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mind, and with the utmost zeal, we are taught in the succeeding sentence: "Seek ye first the kingdom of God and his justice.” Here first is not used numerically (pro numero), but rather to show the excellence of the thing sought (per qualitatem); first, namely, before and above all, seek ye the kingdom of God. Now the kingdom of God in the holy Scriptures, is taken in four different acceptations. Sometimes it means the present Church,- as in that passage,
Every scribe instructed in the kingdom of heaven," that is, in the present Church, “ is like to a man who is a householder, who bringeth forth out of his treasure, new things and old.” (St. Matth. xiii. 52.) Sometimes the holy Scripture, as in this : “ The kingdom of God shall be taken from you” (Matth. xxi. 43); that is, the understanding of the holy Scriptures. Again; the heavenly country, as St. John the Baptist says: "Do penance, for the kingdom of heaven is at hand" (St. Matth. iii. 2); and sometimes it signifies our Lord Jesus Christ; as he himself says to the Jews, “ The kingdom of God is within you” (St. Luke xvii. 21), that is, Christ, by his humanity, dwelleth among men; and so in the present lesson he saith : “Seek ye first the kingdom of God and his justice,” or, the kingdom of his heavenly city, where true joys are; where sovran peace, and true tranquillity dwell ; where the fruit of their trials, and the reward of their toils, is due to the saints.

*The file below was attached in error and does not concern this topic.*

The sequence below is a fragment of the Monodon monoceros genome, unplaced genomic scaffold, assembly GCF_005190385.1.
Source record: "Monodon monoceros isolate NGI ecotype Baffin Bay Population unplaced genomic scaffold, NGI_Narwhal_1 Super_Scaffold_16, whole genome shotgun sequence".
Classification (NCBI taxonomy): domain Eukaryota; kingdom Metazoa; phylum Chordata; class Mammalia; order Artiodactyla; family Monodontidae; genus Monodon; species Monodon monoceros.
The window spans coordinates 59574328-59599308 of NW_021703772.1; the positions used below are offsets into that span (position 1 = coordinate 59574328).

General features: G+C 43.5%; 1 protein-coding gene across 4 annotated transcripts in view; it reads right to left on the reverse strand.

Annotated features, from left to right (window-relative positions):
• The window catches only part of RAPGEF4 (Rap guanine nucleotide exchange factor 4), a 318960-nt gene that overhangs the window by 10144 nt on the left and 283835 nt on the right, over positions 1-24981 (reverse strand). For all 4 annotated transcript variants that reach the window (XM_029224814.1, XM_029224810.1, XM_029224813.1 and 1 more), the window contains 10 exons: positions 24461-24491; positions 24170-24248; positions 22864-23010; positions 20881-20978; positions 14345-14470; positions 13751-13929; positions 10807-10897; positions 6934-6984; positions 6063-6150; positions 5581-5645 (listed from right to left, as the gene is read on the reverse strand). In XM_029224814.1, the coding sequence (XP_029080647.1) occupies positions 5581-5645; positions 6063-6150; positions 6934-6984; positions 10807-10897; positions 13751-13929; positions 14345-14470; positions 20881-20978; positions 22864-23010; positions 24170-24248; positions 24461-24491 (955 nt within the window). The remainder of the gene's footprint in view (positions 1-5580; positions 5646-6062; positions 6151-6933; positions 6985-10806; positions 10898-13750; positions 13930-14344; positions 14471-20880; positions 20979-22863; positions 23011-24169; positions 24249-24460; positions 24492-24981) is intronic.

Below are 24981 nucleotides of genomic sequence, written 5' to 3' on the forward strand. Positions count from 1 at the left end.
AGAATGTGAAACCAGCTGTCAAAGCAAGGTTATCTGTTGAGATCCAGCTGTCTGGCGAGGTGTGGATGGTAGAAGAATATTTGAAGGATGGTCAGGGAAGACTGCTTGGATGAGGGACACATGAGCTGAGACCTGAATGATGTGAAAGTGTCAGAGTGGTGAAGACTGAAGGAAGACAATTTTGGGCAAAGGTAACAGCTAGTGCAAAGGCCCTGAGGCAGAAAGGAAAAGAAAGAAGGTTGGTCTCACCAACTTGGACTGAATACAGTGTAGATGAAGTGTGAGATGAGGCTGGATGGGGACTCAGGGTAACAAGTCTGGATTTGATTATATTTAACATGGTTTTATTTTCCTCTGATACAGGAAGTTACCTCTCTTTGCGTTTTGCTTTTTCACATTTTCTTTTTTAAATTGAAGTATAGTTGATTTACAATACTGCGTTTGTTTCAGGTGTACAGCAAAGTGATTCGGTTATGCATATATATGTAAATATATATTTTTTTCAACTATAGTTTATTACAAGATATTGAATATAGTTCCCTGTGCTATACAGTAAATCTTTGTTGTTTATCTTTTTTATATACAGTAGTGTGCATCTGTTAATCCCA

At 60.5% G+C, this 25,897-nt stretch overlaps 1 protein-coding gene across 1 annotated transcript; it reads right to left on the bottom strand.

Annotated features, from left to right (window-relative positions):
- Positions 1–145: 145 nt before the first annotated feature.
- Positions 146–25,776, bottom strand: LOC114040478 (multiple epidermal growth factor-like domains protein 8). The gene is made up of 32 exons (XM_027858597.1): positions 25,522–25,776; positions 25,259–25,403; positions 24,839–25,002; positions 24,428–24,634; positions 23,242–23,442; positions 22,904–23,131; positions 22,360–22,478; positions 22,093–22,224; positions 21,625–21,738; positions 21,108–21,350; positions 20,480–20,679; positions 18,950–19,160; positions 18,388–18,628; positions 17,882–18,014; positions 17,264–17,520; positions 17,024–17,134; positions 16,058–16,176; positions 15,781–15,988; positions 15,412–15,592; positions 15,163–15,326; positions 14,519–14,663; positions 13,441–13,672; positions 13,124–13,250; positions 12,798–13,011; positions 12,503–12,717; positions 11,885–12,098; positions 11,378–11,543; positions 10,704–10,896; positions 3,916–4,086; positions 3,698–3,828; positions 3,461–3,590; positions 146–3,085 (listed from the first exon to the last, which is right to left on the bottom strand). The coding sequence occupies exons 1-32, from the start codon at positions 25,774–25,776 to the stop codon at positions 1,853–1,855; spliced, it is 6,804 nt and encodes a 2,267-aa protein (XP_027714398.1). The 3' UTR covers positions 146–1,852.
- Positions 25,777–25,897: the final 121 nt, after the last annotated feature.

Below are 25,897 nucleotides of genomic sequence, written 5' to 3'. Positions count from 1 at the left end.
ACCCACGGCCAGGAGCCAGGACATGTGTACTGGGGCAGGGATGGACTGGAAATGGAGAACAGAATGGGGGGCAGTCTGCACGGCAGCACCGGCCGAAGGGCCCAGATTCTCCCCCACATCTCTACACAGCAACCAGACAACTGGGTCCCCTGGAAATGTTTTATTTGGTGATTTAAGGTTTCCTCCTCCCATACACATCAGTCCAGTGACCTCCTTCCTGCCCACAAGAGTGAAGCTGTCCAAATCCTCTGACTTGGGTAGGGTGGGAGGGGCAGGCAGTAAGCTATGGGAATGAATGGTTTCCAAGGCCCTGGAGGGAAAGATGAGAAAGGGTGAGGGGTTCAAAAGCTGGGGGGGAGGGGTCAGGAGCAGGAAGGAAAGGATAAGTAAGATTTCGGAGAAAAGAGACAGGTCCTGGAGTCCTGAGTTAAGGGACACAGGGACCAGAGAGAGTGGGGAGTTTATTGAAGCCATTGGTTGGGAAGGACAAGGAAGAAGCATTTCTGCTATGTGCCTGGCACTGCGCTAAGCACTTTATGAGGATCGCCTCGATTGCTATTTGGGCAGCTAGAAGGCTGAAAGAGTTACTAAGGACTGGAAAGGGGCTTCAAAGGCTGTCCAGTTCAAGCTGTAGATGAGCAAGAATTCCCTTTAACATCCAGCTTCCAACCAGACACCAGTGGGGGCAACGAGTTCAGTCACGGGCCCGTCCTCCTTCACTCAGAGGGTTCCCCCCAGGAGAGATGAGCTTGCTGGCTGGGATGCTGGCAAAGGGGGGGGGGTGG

Let us then seek after this kingdom of God, at the cost of our life; let us sigh after it continually; and for its attainment let us most willingly prefer all things, how harsh or rough soever. And let us seek also his justice ; for the justice of the kingdom of God is the fulfilling the commandments of God. The justice of the kingdom of God is, to despise all frail and passing things, and to hold the loss of all present things, as the gain of those to come. Truly be seeketh the justice of God, who, in the exercise of good works, is obedient to his words and precepts in all things. Thus, then, to us who seek after the kingdom of God, and his justice, the highest and true good things shall be given; but yet, also those which are but small shall be added, for the good things of the present life may seem so, yet are they but middling, and if compared with the true good, scarcely deserve the name ; yet shall they be given to the holy, who are still in the sweat of this present pilgrimage :that refreshed by these, as by a meal by the way-side (viaticum), they may attain unto those good things which they shall receive hereafter in their heavenly country. Their use is for a time; but in vow (that is, in spirit), it is for eternity; and not that the mind should be occupied thereby, and overload digestion, nor that they should weigh down the soul with a burthen that keeps it back from its heavenly country. So, then, we ought to use the goods of this present life sparingly and well, so that thereby we may come to true enjoyment, after the course of this long exile, in everlasting ages.